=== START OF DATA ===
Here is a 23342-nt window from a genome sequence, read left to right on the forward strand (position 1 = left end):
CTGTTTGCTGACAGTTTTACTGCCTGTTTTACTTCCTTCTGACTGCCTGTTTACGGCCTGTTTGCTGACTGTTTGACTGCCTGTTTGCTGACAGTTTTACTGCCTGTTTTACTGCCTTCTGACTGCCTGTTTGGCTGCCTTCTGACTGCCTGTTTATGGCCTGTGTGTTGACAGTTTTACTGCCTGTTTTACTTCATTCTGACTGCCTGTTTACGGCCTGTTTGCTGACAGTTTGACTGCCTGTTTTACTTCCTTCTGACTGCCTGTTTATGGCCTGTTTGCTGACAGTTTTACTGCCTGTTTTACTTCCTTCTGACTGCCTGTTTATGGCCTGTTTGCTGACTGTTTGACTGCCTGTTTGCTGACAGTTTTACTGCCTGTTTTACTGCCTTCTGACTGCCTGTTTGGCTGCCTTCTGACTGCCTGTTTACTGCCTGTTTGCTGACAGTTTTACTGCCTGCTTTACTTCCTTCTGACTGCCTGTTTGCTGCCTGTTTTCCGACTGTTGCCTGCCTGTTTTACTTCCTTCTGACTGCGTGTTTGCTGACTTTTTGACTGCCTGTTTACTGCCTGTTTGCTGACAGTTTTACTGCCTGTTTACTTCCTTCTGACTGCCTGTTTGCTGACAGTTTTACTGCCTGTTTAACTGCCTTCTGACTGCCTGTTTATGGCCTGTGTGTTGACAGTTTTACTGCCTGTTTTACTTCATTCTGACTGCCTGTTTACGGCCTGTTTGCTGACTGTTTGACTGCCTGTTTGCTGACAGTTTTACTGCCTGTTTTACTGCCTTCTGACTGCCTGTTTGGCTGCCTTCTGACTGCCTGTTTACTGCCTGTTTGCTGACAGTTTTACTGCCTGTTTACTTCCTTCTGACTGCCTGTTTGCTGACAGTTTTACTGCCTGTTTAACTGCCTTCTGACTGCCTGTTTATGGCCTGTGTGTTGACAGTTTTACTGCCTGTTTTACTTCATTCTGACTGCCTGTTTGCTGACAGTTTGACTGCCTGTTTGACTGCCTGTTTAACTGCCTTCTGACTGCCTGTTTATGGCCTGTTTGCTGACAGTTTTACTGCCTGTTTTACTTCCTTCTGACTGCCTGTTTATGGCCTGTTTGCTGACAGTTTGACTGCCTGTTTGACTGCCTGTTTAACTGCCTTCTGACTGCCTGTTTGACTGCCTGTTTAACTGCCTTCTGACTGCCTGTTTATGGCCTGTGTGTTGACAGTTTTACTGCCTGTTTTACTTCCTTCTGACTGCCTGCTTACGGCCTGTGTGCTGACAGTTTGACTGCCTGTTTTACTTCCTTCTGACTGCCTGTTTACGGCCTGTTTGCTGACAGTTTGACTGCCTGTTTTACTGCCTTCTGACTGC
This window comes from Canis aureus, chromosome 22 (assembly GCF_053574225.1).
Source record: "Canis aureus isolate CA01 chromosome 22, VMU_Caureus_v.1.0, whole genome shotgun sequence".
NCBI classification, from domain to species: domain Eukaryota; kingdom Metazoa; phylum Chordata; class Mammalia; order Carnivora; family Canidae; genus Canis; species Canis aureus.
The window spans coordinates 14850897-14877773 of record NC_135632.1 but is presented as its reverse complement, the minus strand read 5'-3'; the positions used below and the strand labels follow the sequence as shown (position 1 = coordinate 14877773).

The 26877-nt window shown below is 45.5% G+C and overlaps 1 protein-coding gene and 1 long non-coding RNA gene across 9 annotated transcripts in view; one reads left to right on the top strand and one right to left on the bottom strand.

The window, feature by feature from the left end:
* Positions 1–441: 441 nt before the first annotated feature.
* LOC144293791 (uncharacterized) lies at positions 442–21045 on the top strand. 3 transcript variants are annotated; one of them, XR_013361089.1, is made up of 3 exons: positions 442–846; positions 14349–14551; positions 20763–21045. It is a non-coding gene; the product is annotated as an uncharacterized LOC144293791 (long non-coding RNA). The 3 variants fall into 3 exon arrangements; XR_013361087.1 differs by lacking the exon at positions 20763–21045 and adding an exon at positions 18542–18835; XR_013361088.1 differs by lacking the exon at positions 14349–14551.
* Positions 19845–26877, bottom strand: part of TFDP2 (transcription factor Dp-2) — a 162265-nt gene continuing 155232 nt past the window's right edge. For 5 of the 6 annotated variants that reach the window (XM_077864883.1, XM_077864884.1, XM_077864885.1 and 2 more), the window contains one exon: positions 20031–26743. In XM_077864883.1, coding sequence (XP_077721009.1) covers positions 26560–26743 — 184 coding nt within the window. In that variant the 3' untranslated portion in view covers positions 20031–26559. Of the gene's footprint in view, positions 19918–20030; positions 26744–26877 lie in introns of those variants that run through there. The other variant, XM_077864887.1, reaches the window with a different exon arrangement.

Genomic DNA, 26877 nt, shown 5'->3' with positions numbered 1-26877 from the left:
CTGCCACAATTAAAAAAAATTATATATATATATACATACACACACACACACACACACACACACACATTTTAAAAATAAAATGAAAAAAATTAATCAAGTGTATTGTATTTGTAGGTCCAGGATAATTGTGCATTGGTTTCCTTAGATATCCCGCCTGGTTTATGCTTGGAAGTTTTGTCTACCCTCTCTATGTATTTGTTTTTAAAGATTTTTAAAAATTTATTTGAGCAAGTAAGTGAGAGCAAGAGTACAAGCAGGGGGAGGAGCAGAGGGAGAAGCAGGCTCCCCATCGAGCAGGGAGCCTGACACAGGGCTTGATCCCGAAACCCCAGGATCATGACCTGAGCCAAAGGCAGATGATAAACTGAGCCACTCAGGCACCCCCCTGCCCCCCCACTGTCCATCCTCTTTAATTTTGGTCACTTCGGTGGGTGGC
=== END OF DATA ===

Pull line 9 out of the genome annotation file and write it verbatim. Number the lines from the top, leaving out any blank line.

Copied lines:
* Positions 1–441: 441 nt before the first annotated feature.